Economic Madness

Written in response to Paul Krugman’s column in today’s NY Times, Dec 7, 2012:

“The danger is that the deficit will come down too much, too fast. And the reasons that might happen are purely political; we may be about to slash spending and raise taxes not because markets demand it, but because Republicans have been using blackmail as a bargaining strategy, and the president seems ready to call their bluff.

Yet there is a whole industry built around the promotion of deficit panic. Lavishly funded corporate groups keep hyping the danger of government debt and the urgency of deficit reduction now now now — except that these same groups are suddenly warning against too much deficit reduction. No wonder the public is confused.

Meanwhile, there is almost no organized pressure to deal with the terrible thing that is actually happening right now — namely, mass unemployment. Yes, we’ve made progress over the past year. But long-term unemployment remains at levels not seen since the Great Depression: as of October, 4.9 million Americans had been unemployed for more than six months, and 3.6 million had been out of work for more than a year.

Worse yet, there are good reasons to believe that high unemployment is undermining our future growth as well, as the long-term unemployed come to be considered unemployable, as investment falters in the face of inadequate sales.”

‘Investment’, above, means by private industry. They’re collectively sitting on some $2 trillion that they won’t ‘invest’ because there’s no immediate guarantee of profit. And by doing so, they guarantee that there won’t be customers for their goods.  It’s madness; but it’s understandable.  That’s what over-emphasis on private economic activity instead of a balance between private and government economic activity gets you.

Only government investment, in the form of stimulus directly to job seekers, can do what private industry won’t. For that matter, if you forced the banks to forgive the debt of all those who are paying back loans, you’d see immediate recovery of the economy.  There is some slight activity, enough to keep unemployment under 10% (I suspect the official numbers aren’t really reflective of those who can’t find jobs, and who have given up for the moment) and underemployment at much higher levels.  But a lot of this economic activity doesn’t go to purchases of goods.  It goes to bankers.  People are paying off existing loans on homes, even when many of those are underwater.  They are paying off credit card balances that they acquired back when credit was easy and people had jobs.  And many are paying off student loans.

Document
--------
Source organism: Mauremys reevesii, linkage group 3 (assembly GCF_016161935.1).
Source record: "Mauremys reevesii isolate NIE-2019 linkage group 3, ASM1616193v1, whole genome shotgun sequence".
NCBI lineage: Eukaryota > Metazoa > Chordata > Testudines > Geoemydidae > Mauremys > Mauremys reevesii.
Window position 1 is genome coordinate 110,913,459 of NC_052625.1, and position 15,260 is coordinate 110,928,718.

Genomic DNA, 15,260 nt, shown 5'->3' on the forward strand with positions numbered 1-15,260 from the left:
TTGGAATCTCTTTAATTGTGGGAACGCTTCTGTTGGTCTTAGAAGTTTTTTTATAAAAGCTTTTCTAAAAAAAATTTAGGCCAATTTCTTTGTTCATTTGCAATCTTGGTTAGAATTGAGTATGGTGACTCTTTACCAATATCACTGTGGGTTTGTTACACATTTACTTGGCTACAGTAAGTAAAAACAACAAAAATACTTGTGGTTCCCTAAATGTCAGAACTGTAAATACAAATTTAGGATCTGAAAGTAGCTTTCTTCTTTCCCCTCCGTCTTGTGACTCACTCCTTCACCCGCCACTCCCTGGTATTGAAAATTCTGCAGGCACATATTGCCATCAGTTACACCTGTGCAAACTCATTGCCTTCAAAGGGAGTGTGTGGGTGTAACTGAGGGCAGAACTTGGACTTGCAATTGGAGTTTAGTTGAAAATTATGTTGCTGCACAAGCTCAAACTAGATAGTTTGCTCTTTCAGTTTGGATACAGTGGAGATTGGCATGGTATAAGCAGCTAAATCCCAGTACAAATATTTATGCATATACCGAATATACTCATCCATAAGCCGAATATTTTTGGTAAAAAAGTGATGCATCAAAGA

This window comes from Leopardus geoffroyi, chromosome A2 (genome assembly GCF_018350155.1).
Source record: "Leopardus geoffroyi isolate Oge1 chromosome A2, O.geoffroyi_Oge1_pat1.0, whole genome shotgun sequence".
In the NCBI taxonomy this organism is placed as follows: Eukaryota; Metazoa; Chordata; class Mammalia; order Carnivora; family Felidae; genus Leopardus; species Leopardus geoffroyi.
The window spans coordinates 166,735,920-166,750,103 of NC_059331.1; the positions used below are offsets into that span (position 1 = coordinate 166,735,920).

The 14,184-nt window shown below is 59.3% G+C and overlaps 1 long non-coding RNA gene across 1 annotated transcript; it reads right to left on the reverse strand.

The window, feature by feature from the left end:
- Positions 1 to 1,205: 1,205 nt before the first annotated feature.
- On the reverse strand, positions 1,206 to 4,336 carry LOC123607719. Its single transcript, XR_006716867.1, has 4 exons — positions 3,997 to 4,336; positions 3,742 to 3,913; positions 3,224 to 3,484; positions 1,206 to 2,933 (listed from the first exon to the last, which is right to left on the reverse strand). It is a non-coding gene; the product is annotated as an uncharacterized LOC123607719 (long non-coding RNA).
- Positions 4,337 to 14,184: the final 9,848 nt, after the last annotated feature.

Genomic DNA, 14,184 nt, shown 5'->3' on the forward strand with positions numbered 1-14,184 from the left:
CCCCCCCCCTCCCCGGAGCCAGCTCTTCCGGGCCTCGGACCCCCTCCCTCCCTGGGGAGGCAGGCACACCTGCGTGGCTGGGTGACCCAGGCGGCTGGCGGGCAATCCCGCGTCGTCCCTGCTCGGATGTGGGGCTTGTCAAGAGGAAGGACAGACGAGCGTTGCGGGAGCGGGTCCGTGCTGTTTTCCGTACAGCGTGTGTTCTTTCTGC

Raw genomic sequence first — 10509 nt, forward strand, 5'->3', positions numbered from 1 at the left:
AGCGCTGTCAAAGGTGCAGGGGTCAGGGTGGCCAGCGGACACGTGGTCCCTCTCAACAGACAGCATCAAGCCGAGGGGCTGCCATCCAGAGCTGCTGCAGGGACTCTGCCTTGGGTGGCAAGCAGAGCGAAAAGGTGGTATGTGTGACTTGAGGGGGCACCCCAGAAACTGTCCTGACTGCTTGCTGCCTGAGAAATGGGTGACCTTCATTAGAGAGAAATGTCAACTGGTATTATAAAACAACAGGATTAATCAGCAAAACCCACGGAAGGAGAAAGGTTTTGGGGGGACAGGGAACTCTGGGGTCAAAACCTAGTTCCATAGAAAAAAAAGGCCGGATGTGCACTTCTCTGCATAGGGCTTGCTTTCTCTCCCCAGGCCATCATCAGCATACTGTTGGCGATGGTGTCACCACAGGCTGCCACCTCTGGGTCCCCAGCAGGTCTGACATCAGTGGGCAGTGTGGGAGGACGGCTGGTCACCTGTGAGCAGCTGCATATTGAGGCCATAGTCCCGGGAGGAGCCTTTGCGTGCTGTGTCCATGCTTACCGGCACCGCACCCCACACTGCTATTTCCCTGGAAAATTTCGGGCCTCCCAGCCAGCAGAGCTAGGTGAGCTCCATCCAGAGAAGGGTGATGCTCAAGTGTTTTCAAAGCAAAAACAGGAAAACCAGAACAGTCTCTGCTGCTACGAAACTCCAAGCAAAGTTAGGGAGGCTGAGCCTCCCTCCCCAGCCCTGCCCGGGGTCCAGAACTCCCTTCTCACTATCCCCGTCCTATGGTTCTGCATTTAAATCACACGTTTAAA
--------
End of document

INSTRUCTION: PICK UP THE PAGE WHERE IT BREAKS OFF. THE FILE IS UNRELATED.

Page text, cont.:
Whatever money is being paid to banks and financiers isn’t buying new cars, or new homes, or new clothing, or better food.  It’s not paying for vacations or any number of other things.  And until that debt is paid off, those debtors won’t be consumers.  And they won’t be stimulating the marketing economy through purchases.  We are no longer a manufacturing economy, we’re a service economy; and people who work in service economies don’t make enough to pay off loans very quickly or in many cases pay them off at all.  And unless that changes, we’re on the path to becoming a third world nation.

We’re not, yet; but when we’ve become a nation where most of our citizens work for minimum wage in a store or restaurant or office, do you think we can really afford to pretend that we’re still a nation of wealth and power?

Madness?   Just gave everyone a hundred thousand to spend.  Or just print the bleeping money, hire people to paint lampposts and sweep streets and build a national system of water collection and distribution that would move it from where it’s in excess (floods, such as occurred after Sandy and Katrina and spring snowmelts) to where it’s short, where wildfires and catastrophic drought endangers the nation’s food supply.

Put money not into the hands of banks that won’t lend it, but directly into the hands of middle class people who would spend it and thus revive the economy. They wouldn’t be willing to go work for Walmart or Amazon or McDonald’s at minimum wage, so wages for those place would have to go up. Maybe the executives wages might come down, or at least they’d get skinnier bonuses.  Give money to the spenders instead of the gamblers.  Or in other words, revive the consumer market.

Put ME in charge of the bleepin’ Treasury. I’d print the money, hand it to the government directly (no DEBT! For that matter, here’s an extra trillion, go pay off the Chinese), fund food stamps and employment of teachers and firemen and first responders and hospitals. If private industry wants to compete in those areas, then compete on the basis of quality; provide BETTER services than are available through basic public services.

While you’re chuckling at that concept, think about this: would it be any worse than what the clowns in Washington and New York are currently doing?


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